Abstract

The ABCG5/G8 heterodimer is the primary neutral sterol transporter in hepatobiliary and transintestinal cholesterol excretion. Inactivating mutations on either the ABCG5 or ABCG8 subunit cause Sitosterolemia, a rare genetic disorder. In 2016, a crystal structure of human ABCG5/G8 in an apo state showed the first structural information on ATP-binding cassette (ABC) sterol transporters and revealed several structural features that were observed for the first time. Over the past decade, several missense variants of ABCG5/G8 have been associated with non-Sitosterolemia lipid phenotypes. In this review, we summarize recent pathophysiological and structural findings of ABCG5/G8, interpret the structure-function relationship in disease-causing variants and describe the available evidence that allows us to build a mechanistic view of ABCG5/G8-mediated sterol transport.

Introduction

Cardiovascular diseases are the leading cause of death globally (∼50% deaths of non-communicable diseases) with an estimated total global cost of $1 trillion (US Dollar) by 2030 [1]. Abnormal elevations in plasma cholesterol contributes to hyperlipidemia, a critical factor leading to cardiovascular diseases and other metabolic disorders [2]. Conversely, lipids are the primary component of cellular membranes, forming the natural barriers for intracellular compartments and the checkpoints during the transmission of molecules and signals from the extracellular milieu. As a key component of mammalian cellular membranes, cholesterol accounts for ∼40% of the total lipid content in the plasma membrane [3] and serves as the precursor molecule for steroid hormones that modulate gene regulation and for bile acids that are required for nutrient absorption. Cholesterol is the exclusive sterol synthesized from acetyl-CoA and utilized by mammalian species, although other sterols are an integral part of their diet. Non-cholesterol sterols (xenosterols) from plants, fish and other dietary sources exhibit poor bioavailability, with <5% absorption and efficient biliary elimination [4]. Since few cells have the capacity to metabolize cholesterol, elimination through biliary and intestinal secretion is essential to maintain homeostasis. Whether derived from the diet or de novo synthesis, sterols in peripheral tissues are mobilized to high density lipoproteins (HDL) and ultimately delivered to the liver or intestine for elimination in the reverse cholesterol transport (RCT) pathway [5,6]. While elimination of excess cholesterol is vital for life, little is known about the mechanisms underlying the control of sterol shuttling across lipid-bilayer membranes.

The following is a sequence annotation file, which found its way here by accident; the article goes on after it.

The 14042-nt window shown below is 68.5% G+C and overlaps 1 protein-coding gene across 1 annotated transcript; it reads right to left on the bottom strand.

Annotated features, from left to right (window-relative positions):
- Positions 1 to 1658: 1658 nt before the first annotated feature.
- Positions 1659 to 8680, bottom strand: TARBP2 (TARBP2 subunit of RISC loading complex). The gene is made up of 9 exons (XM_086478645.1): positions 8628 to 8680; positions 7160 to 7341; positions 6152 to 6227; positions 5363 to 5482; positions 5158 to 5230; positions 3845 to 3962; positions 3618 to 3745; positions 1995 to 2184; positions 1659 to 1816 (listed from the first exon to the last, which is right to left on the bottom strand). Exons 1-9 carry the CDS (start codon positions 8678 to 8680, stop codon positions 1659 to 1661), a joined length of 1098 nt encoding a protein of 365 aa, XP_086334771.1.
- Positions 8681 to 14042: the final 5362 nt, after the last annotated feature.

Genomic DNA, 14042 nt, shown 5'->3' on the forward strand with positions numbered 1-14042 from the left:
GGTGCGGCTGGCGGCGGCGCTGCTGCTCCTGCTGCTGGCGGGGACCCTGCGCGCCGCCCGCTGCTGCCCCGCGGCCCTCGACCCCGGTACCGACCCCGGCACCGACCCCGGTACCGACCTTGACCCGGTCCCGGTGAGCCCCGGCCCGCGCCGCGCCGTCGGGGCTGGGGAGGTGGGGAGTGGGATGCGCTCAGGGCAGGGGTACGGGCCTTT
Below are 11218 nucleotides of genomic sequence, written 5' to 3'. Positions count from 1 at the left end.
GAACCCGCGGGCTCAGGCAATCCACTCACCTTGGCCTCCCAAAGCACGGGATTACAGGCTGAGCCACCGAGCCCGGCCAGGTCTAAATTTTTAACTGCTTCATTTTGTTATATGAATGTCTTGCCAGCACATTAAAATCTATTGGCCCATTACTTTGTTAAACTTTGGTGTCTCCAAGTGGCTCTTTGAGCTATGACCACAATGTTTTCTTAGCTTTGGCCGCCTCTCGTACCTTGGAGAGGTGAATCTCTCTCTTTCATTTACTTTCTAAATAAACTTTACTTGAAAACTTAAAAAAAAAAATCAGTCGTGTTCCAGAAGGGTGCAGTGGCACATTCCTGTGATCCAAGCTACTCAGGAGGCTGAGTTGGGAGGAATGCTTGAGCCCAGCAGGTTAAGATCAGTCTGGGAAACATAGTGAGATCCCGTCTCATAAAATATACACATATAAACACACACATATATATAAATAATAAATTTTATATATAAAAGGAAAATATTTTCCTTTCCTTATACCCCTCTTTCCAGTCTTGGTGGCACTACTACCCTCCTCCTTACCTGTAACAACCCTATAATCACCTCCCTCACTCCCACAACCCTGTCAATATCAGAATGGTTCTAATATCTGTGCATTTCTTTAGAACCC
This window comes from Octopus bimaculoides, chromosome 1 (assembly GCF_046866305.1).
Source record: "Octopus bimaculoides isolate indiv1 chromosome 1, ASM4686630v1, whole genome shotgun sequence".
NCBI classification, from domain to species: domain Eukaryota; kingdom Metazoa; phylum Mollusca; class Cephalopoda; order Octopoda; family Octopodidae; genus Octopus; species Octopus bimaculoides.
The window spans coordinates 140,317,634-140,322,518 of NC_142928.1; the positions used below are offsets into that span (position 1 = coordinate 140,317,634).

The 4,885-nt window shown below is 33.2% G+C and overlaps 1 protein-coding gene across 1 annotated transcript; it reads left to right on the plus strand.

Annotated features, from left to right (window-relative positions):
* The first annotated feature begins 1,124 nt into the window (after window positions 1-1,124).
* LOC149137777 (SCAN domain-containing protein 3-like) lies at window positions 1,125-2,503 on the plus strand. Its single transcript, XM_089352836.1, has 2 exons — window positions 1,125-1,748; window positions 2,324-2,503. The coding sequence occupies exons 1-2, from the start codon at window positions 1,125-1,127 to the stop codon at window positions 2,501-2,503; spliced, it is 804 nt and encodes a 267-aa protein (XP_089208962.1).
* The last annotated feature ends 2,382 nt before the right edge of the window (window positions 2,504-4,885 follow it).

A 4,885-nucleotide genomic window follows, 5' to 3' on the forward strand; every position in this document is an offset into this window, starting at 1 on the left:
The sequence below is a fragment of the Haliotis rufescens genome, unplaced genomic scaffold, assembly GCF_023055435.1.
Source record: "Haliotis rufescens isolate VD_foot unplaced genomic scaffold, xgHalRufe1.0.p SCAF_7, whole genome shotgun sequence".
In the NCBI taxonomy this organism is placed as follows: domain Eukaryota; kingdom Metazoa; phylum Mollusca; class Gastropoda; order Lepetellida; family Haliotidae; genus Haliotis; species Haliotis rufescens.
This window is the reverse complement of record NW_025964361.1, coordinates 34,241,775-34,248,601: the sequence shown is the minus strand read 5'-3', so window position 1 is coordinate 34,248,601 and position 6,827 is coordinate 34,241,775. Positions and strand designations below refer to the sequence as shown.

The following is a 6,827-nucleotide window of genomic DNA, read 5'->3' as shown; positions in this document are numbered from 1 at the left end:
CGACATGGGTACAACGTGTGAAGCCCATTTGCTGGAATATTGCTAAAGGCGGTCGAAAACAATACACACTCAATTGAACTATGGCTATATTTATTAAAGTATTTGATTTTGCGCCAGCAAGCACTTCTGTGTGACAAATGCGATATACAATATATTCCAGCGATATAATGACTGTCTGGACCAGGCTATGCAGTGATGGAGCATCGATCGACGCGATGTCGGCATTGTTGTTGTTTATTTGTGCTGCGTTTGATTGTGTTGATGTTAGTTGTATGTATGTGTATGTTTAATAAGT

Lipid-transport membrane proteins have been shown to be essential for the translocation of sterols and phospholipids to maintain lipid homeostasis, cellular functions, and the structural integrity of mosaic lipid bilayers [79]. ATP-binding cassette (ABC) transporters are major sterol exporters responsible for both cholesterol efflux from peripheral cells and the elimination of excess cholesterol and dietary sterols [10,11]. ABC transporters comprise one of the largest evolutionarily conserved membrane protein families, which can transport a variety of substrates across the plasma membrane [12]. The minimal functional unit of an ABC transporter includes two transmembrane domains (TMDs) and two nucleotide-binding domains (NBDs), where the transport function is generally believed to be driven by the ‘power stroke’ upon the NBD dimerization, in which ATP is bound and hydrolyzed. Given such diversity in transport substrates, it is no surprise that the TMDs have been found to be structurally diverse, suggesting distinctive transport mechanisms for individual transporters [13]. Human subfamily-G transporters are mostly associated with lipid and sterol metabolism, including ABCG1/4/5/8. ABCG1 and ABCG4 mediate cholesterol trafficking in the plasma membrane and endosomes [14,15] and are believed to regulate cholesterol homeostasis in the brain and the macrophage-rich tissues [16]. ABCG5 and ABCG8 function as a heterodimeric complex (ABCG5/G8) and are responsible for biliary and transintestinal secretion of cholesterol and dietary sterols. Inactivating mutations in ABCG5/G8 cause Sitosterolemia, a rare autosomal recessive disease [1719], and several missense mutations on either gene have been associated with lipid phenotypes, such as the appearance of gallstones or the elevation of low density lipoprotein (LDL) cholesterol levels [2031]. In vivo, the loss-of-function phenotype of ABCG5/G8 has been recapitulated by mouse models [32,33]. Our recent determination of a crystal structure of human ABCG5/G8 (PDB accession number: 5DO7) represents the first high-resolution model of sterol/cholesterol transporters and provides a structural basis to further examine the function of ABCG5/G8 and its mechanisms on sterol translocation in cell membranes [34]. In light of this structural data and various lipid phenotypes of ABCG5/G8 variants, the objectives of this review are to summarize our mechanistic interpretation based on the ABCG5/G8 structure and to provide a structural basis of pathophysiological variants in the hepatobiliary cholesterol secretion.

ABCG5/G8, Sitosterolemia and cholesterol homeostasis

In normal diets, the levels of cholesterol and non-cholesterol sterols are usually equal. However, 50–60% of dietary cholesterol is absorbed, while <5% of the xenosterols are absorbed. When more plant sterols (the major type of xenosterols) are ingested, they compete with the bulk cholesterol for solubilization, thereby reducing dietary absorption of cholesterol and lowering plasma cholesterol [4]. However, the majority of xenosterols that enter enterocytes are immediately excreted via ABCG5/G8 back into the intestinal lumen. Human subjects that fail to actively prevent xenosterol absorption develop Sitosterolemia, a monogenic recessive disorder named after the most abundant dietary xenosterol, sitosterol. The disease was first described by Bhattacharyya and Connor [35] when they identified two sisters having tendon xanthomas with normal plasma cholesterol levels and high plasma plant sterol levels. Clinically, the illness has been characterized by elevated plasma plant sterols, premature atherosclerotic disease, and tuberous tendon xanthomas [36]. The Sitosterolemia locus was later mapped to chromosome 2p21 and subsequently linked to mutations in either ABCG5 or ABCG8 genes [17,18,37].